1.START WITH WHY
If you think 'start with why might ring a bell it's probably because it's the title of author, speaker and consultant Simon Sinek's most recognised book. My point here is that it's important to sit down and really think about the purpose of the conference. Ask yourself why you want to arrange the conference. Is it because you want to engage and motivate your employees or other stakeholders? Or maybe you want to inspire them to expand their thinking? Conferences with well-defined and visionary purposes tend to attract more visitors and be more successful. An example of a conference with a great purpose is Sustainable Brand's conference.
2. MAP OUT THE OBJECTIVES
After you've defined the purpose of your conference have a think about the objectives. Objectives are as opposed to goals and purposes more specific and provide quantitative benchmarks which can be used to gauge the process. Goals and purposes without objectives are pointless because you will not be able to measure and analyse your progress. When setting objectives it can be useful to use the SMART-model.
Being on a limited budget doesn't mean that the conference or strategy retreat will be less impactful and successful, you just need to think more creatively on how to optimise your tangible and intangible resources. Let the saying necessity is the mother of invention guide your efforts. Furthermore, I think it's important to think about the budget in terms of ROI and objectives.
4. SET THE AGENDA
This is one of the most important and the most challenging tasks of planning a conference. When you set the agenda there are a lot of different factors to consider. For example, you must think about overall structure of the event and level of interactivity you want to achieve between the speakers and the audience. A good first step is to again think about the purpose and objectives of the conference and let those guide the way you choose to structure the conference day/days. From my experience I can tell that the conferences and summits with a mix of formats such as lectures, keynotes, workshops and panel debates tend to be the most successful. Conference attendees tend to appreciate variation througout the day so make sure you build a schedule which encourages people to both listen and learn but also actively contribute and co-create.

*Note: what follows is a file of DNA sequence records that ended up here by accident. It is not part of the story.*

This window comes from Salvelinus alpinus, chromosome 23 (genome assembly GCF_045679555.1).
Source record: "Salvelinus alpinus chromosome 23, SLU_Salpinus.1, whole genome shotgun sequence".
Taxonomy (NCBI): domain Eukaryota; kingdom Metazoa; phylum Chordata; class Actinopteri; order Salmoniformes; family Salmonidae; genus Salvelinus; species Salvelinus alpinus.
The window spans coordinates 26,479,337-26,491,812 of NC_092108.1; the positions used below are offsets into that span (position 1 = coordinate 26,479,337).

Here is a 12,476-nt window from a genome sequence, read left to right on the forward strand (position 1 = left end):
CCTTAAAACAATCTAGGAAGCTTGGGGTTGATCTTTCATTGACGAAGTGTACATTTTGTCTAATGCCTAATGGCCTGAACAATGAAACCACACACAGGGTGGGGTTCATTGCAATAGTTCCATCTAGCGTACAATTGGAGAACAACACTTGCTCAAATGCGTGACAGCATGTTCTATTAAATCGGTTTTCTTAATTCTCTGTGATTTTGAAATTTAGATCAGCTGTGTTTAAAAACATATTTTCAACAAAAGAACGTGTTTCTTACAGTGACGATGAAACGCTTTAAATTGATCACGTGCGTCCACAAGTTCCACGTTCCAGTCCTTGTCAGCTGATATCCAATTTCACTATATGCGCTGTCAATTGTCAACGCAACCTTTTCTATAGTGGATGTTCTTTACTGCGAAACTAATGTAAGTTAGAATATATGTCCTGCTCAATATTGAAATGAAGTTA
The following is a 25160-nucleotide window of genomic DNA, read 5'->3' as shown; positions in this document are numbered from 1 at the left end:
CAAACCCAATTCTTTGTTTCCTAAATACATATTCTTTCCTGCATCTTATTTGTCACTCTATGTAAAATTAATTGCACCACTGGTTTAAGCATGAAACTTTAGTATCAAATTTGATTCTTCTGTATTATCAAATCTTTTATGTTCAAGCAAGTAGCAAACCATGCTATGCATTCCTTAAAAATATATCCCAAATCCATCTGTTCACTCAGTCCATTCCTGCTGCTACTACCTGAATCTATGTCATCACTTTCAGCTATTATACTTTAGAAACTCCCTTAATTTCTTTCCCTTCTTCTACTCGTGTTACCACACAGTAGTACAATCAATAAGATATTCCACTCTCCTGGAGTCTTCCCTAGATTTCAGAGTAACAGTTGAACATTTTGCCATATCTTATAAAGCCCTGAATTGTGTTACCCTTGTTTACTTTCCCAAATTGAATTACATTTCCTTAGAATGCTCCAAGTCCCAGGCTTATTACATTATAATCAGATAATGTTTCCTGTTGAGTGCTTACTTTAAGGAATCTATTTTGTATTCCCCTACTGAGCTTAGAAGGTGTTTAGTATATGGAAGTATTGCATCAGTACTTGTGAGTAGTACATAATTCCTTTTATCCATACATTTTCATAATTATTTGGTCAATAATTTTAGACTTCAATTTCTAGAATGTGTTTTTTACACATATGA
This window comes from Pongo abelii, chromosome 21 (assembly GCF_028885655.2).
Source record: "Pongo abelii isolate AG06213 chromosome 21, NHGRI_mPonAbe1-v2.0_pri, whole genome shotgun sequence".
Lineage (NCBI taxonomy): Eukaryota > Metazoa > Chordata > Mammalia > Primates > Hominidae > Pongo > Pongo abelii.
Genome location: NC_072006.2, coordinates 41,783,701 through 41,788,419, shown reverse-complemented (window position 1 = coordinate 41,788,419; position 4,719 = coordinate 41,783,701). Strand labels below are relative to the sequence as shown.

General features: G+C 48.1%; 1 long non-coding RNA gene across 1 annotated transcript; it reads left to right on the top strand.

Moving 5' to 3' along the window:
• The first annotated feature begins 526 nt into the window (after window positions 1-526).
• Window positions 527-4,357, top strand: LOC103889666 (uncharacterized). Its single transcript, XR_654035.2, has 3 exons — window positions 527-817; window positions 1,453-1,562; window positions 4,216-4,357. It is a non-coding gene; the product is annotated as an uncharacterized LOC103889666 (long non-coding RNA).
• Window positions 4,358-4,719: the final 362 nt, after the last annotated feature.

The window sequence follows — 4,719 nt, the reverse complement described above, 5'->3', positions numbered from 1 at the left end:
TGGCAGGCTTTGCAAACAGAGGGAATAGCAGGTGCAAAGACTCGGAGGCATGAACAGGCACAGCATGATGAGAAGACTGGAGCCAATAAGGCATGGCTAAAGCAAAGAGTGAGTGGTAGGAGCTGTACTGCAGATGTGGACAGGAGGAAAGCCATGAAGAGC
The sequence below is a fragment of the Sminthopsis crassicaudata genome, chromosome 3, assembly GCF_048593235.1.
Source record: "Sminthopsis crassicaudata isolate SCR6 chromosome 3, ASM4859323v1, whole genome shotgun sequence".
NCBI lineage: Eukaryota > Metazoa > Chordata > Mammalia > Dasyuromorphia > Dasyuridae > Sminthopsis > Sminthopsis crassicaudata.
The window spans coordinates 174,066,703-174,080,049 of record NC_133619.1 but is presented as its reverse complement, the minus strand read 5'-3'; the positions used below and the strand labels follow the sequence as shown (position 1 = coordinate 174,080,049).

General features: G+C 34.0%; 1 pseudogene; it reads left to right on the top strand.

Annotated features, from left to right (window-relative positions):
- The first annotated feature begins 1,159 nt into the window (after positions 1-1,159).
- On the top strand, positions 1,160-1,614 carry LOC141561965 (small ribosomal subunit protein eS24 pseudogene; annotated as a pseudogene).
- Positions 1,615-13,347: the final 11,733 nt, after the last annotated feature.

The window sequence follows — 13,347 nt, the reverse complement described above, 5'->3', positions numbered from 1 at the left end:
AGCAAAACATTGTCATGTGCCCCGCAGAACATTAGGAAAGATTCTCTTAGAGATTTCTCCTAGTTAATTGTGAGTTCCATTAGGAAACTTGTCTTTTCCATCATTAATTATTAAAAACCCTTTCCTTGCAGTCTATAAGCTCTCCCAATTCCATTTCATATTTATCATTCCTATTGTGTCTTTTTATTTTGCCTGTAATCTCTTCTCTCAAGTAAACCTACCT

5. CHOOSE THE RIGHT KEYNOTE SPEAKER
Choosing the right speaker can be a challenging task, but there are ways of making that process more seamless. First of all it's essential to think about the purpose of your conference and the objectives as mentioned before. Do you want your attendees to be inspired or motivated? Or do you perhaps want them to be provoced? Do you want them to leave with practical tips or broadened horizons and new perspectives? My number one advice for you is to be really clear on how you want the keynote speaker to contribute to the overall success of your conference. Depending on the objectives of your conference you might choose a speaker which knows your industry or are known for tailoring his or hers presentations for the client's needs.
6. INSPIRATION FROM OTHER CONFERENCES
In order to create an event which stands out from other conferences I encourage you to look for information where you least expect to find out. It's always good to study and learn from successful conferences such as the yearly TED-conference (check out my TED-talk here) , but also you will get great and innovative ideas from looking at meetups and conferences which are outside of your industry such as Burning Man, Social Good Summit and Inbound.
7. EVALUATE & ANALYSE
Evaluate and analyse the conference. Did you reach your objectives? If not, then analyse and find out what went wrong and what you can do better for the next event. Perhaps you failed to properly market your event and communicate the value that the attendees would get out of going to the conference. Look at your conference through a marketing lense and gather all the facts and numbers so that you can get an overview of the wins and where there are opportunities for improvement.
There are probably a lot more things to think about when planning a conference, nonetheless I hope you'll find of these tips helpful. As a final comment, I would encourage you to think about the event as a customer experience meaning that you ought to identify the potential friction points which might annoy attendees and thus also consider how those can be creatively removed. In other words, design your conference just as you design your customer experience - by putting yourself in his and hers shoes to empathetically and seamlessly remove friction.